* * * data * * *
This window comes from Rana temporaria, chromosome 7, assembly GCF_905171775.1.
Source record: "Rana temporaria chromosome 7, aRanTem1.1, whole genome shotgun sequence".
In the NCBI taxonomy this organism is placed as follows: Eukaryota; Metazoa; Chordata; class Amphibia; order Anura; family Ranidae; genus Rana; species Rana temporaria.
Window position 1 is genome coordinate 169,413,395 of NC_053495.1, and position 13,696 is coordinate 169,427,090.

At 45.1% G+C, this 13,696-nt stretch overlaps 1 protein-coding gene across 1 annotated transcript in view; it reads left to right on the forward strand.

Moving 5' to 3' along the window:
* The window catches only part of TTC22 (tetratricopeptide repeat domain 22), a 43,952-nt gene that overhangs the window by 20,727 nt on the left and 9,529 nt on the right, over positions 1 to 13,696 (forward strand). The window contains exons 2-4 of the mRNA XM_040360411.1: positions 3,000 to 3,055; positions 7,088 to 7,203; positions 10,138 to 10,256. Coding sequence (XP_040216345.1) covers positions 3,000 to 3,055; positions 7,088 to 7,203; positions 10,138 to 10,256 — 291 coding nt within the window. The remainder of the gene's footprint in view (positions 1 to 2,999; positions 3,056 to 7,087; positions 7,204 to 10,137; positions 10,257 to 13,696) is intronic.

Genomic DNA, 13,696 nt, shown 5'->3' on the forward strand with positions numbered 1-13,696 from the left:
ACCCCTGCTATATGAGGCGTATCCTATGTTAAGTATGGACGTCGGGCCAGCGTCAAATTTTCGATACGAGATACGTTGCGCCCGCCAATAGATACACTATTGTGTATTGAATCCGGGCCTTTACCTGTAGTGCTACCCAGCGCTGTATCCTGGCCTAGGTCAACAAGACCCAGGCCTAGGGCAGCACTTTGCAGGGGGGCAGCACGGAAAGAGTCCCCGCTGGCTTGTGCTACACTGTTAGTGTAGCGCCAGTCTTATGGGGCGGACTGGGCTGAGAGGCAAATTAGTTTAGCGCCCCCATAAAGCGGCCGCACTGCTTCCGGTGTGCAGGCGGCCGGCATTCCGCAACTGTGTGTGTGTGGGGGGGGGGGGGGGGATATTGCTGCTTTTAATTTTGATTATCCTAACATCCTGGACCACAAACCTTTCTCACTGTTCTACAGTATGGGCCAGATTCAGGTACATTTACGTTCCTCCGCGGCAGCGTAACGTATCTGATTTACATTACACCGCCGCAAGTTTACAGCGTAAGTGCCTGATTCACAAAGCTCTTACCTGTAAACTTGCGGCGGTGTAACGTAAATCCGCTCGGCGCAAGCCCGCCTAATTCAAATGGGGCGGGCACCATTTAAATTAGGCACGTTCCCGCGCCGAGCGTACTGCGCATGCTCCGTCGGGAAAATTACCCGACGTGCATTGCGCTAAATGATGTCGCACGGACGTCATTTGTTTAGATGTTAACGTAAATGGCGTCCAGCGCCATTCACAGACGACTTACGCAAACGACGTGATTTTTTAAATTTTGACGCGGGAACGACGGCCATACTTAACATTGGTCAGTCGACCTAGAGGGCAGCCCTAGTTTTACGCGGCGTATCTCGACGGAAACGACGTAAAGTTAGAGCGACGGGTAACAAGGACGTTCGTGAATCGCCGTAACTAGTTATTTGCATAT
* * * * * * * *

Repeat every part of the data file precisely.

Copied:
This window comes from Rana temporaria, chromosome 7, assembly GCF_905171775.1.
Source record: "Rana temporaria chromosome 7, aRanTem1.1, whole genome shotgun sequence".
In the NCBI taxonomy this organism is placed as follows: Eukaryota; Metazoa; Chordata; class Amphibia; order Anura; family Ranidae; genus Rana; species Rana temporaria.
Window position 1 is genome coordinate 169,413,395 of NC_053495.1, and position 13,696 is coordinate 169,427,090.

At 45.1% G+C, this 13,696-nt stretch overlaps 1 protein-coding gene across 1 annotated transcript in view; it reads left to right on the forward strand.

Moving 5' to 3' along the window:
* The window catches only part of TTC22 (tetratricopeptide repeat domain 22), a 43,952-nt gene that overhangs the window by 20,727 nt on the left and 9,529 nt on the right, over positions 1 to 13,696 (forward strand). The window contains exons 2-4 of the mRNA XM_040360411.1: positions 3,000 to 3,055; positions 7,088 to 7,203; positions 10,138 to 10,256. Coding sequence (XP_040216345.1) covers positions 3,000 to 3,055; positions 7,088 to 7,203; positions 10,138 to 10,256 — 291 coding nt within the window. The remainder of the gene's footprint in view (positions 1 to 2,999; positions 3,056 to 7,087; positions 7,204 to 10,137; positions 10,257 to 13,696) is intronic.

Genomic DNA, 13,696 nt, shown 5'->3' on the forward strand with positions numbered 1-13,696 from the left:
ACCCCTGCTATATGAGGCGTATCCTATGTTAAGTATGGACGTCGGGCCAGCGTCAAATTTTCGATACGAGATACGTTGCGCCCGCCAATAGATACACTATTGTGTATTGAATCCGGGCCTTTACCTGTAGTGCTACCCAGCGCTGTATCCTGGCCTAGGTCAACAAGACCCAGGCCTAGGGCAGCACTTTGCAGGGGGGCAGCACGGAAAGAGTCCCCGCTGGCTTGTGCTACACTGTTAGTGTAGCGCCAGTCTTATGGGGCGGACTGGGCTGAGAGGCAAATTAGTTTAGCGCCCCCATAAAGCGGCCGCACTGCTTCCGGTGTGCAGGCGGCCGGCATTCCGCAACTGTGTGTGTGTGGGGGGGGGGGGGGGGATATTGCTGCTTTTAATTTTGATTATCCTAACATCCTGGACCACAAACCTTTCTCACTGTTCTACAGTATGGGCCAGATTCAGGTACATTTACGTTCCTCCGCGGCAGCGTAACGTATCTGATTTACATTACACCGCCGCAAGTTTACAGCGTAAGTGCCTGATTCACAAAGCTCTTACCTGTAAACTTGCGGCGGTGTAACGTAAATCCGCTCGGCGCAAGCCCGCCTAATTCAAATGGGGCGGGCACCATTTAAATTAGGCACGTTCCCGCGCCGAGCGTACTGCGCATGCTCCGTCGGGAAAATTACCCGACGTGCATTGCGCTAAATGATGTCGCACGGACGTCATTTGTTTAGATGTTAACGTAAATGGCGTCCAGCGCCATTCACAGACGACTTACGCAAACGACGTGATTTTTTAAATTTTGACGCGGGAACGACGGCCATACTTAACATTGGTCAGTCGACCTAGAGGGCAGCCCTAGTTTTACGCGGCGTATCTCGACGGAAACGACGTAAAGTTAGAGCGACGGGTAACAAGGACGTTCGTGAATCGCCGTAACTAGTTATTTGCATAT